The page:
Every Day Saints

It is a good thing to have heroes to look up to. The great saints are just that for us.

It is a good thing to have heroes to look up to. The great saints are just that for us. They show us, in all of their unique humanity, the kinds of things that we human beings are capable of when we believe in God and translate that belief into our lives. Those that we recognize as saints are recognized as such because they have, indeed, lived heroic lives, many of them having experienced great trials and tribulations, even persecutions and death because they counted their relationship to God more important than any earthly fears or desires. It is good to look to these heroes to find models and inspiration for our own lives. But for all those who are recognized as great saints there are many more who are just as saintly, but who will never be known to the world, because their lives are lived out in the ordinariness of everyday life.

Someone once said that 99% of us are just ordinary folks. We will never become ‘famous’ in the worldly sense of that word. We live out our lives anonymously, known only by our immediate family, friends, neighbors and co-workers. Though we are ‘ordinary,’ just part of the common mass of humanity, Jesus, by his life and his words, invites us in our ordinariness, to be extraordinarily compassionate, generous, merciful, forgiving, hospitable, friendly, and loving to all of those other ‘ordinary’ people we are tied to intimately, and all those we encounter only casually. Being famous is not what is important. Being extraordinarily loving out of our ordinariness, in submission to Jesus’ last commandment to us, is how we, as forgiven and graced Christian people, become everyday saints.

Think about it. Are there not individuals you have known, or know presently, who by their love, inspire us to see the world a little less cynically? Have we not seen people who live humbly, without pretense, who serve others simply and tenderly, without expecting anything in return? They do not draw attention to themselves, or seek recognition and rewards. Indeed, they are embarrassed when we praise them. But we know that our own lives have been touched and changed even by witnessing their modest, generous, even quietly courageous ‘saintly’ behavior.


Maybe it is a mother who cares for her children with understanding, heroic patience, and love, even in the midst of the usual chaos that can occur during the day, and still has time to listen to someone else’s frustrations and fears, without feeling put upon, or used, and she does all of this with genuine joy. How is one able to do all of this with such genuine joy without God? A joy like this can only come from God. When one understands that everything is pure gift from God, one is able to do these things out of thanksgiving and faith, rather than out of mere duty, even when times get tough, because one knows that God will be with one through it all. Or, maybe it is a father who works two jobs in order to pay the bills, to keep the family fed, clothed, and housed, who comes home weary from his labors, but willingly gets down on the floor and plays with his children, and listens to their innocent stories with real attention and interest, and helps his wife with the household chores, because he knows how hard she has worked all day, caring for their children.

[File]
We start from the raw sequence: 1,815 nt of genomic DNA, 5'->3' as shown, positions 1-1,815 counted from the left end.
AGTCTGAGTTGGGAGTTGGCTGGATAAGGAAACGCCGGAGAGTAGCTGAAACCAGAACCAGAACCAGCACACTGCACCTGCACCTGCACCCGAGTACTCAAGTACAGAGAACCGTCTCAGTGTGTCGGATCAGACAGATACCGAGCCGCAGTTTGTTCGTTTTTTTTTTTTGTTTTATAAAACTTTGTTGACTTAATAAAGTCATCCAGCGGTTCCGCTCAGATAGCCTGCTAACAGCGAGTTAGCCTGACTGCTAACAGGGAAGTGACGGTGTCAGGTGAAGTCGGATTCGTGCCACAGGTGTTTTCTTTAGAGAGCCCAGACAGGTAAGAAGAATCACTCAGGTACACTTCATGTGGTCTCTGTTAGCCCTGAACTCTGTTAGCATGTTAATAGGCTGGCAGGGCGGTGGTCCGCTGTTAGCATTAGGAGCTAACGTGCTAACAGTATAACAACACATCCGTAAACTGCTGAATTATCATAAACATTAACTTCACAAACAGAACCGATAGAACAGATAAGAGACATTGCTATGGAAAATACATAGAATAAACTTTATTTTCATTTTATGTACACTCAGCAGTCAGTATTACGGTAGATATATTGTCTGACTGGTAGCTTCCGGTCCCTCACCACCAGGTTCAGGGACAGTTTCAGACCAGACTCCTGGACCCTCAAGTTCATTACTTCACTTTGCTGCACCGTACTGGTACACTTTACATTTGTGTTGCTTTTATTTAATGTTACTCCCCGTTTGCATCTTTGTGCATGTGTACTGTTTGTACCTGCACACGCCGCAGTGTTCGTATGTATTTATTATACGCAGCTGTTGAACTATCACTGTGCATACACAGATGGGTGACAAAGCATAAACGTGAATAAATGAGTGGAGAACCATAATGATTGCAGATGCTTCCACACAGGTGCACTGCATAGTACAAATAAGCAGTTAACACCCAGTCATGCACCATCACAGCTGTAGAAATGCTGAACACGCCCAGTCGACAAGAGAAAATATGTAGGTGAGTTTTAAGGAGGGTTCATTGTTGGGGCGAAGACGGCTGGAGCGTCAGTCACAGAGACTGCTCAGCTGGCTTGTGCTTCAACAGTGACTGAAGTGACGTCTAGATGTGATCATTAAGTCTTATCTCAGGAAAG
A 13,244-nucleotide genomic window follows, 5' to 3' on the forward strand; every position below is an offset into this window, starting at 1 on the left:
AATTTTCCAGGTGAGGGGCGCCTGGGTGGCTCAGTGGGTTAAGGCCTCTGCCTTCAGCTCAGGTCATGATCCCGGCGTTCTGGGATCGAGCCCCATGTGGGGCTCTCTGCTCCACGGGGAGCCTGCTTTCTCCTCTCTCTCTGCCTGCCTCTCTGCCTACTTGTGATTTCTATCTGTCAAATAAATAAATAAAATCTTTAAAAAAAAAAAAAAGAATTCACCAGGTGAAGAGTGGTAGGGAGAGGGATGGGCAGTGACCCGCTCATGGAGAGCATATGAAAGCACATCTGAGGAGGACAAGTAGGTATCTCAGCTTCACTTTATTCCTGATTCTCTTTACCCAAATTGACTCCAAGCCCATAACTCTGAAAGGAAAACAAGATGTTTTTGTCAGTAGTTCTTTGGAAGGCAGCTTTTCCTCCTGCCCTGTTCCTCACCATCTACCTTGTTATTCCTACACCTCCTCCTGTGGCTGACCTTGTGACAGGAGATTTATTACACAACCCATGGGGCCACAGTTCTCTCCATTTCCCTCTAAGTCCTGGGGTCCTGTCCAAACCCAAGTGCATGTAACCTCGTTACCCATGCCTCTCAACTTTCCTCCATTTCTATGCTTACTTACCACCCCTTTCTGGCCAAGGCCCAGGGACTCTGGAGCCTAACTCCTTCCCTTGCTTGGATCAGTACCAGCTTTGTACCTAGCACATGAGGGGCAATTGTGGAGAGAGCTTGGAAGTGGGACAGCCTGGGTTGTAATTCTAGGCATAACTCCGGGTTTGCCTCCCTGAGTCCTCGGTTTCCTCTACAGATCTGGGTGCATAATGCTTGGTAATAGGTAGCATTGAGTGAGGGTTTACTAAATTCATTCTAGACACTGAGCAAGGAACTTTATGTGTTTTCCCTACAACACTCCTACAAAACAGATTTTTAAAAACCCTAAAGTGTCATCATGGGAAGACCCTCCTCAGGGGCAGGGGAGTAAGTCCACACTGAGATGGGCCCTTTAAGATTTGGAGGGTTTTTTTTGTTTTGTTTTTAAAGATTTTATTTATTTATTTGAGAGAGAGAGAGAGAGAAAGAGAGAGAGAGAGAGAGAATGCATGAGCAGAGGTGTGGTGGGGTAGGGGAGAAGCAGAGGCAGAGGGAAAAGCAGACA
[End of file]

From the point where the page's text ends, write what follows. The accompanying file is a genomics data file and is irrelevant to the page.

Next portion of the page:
How does one come to this maturity without a rich and active prayer life? When one has developed an intimate relationship with Christ, and made that relationship the driving force in one’s life, then one is no longer a slave to the impish and prideful demands of the ego. Rather, one is free to love now as Jesus loved. This is what a saint does. It is this attitude of a saint that God recognizes and supports with all the graces one needs to give one’s time, one’s talent, one’s treasure, and one’s love to others, even when one thinks or feels that there is ʺno more gas in the tank.ʺ In truth, it is this seemingly ʺordinaryʺ love that gives our lives their truest meaning and purpose.

In the epistles, Peter and Paul are always reminding us that we are all called to be saints, to greet each other as such, that in being obedient to the will of God, not ashamed of the gospel, we will be moved by the good news to be Christ’s happy disciples in the world. Some will see this and be drawn to it. But there are others who have chosen to take ʺwiderʺ paths, who will be threatened by our ordinary behavior and they will ridicule it, and even hate it. So be it. We have given ourselves to something greater than this world. When we have the courage of saints, fueled and fired by the love of God, we will be enabled to do all things out of joy in His name.

This real love is also an inexhaustible resource. It is an infinite capacity in us, as it comes from God. Indeed, this love is the very thing that empowers us, in our ordinariness, to be extraordinarily good in the face of all that the world can throw at us. It is through our love of God, our relationship to Jesus, our willingness to listen to and to call on the Holy Spirit, that we are given the graces to be every day saints in the world. It is by loving God first with all of our heart, with all of our mind, with all of our soul, and with all of our strength, that we are enabled to love others as he loves us. It is our love of God that moves us to be Christ to one another in the ordinariness of our everyday lives. If we keep God in our hearts; if we keep Jesus in our minds; if we understand our souls to be vessels of the Holy Spirit, then God will give us the grace to be saints in this world. He will be with us in all that we do. The ultimate reality is that saints are ʺordinaryʺ in heaven. It is only in this world that saintly behavior is seen as extraordinary.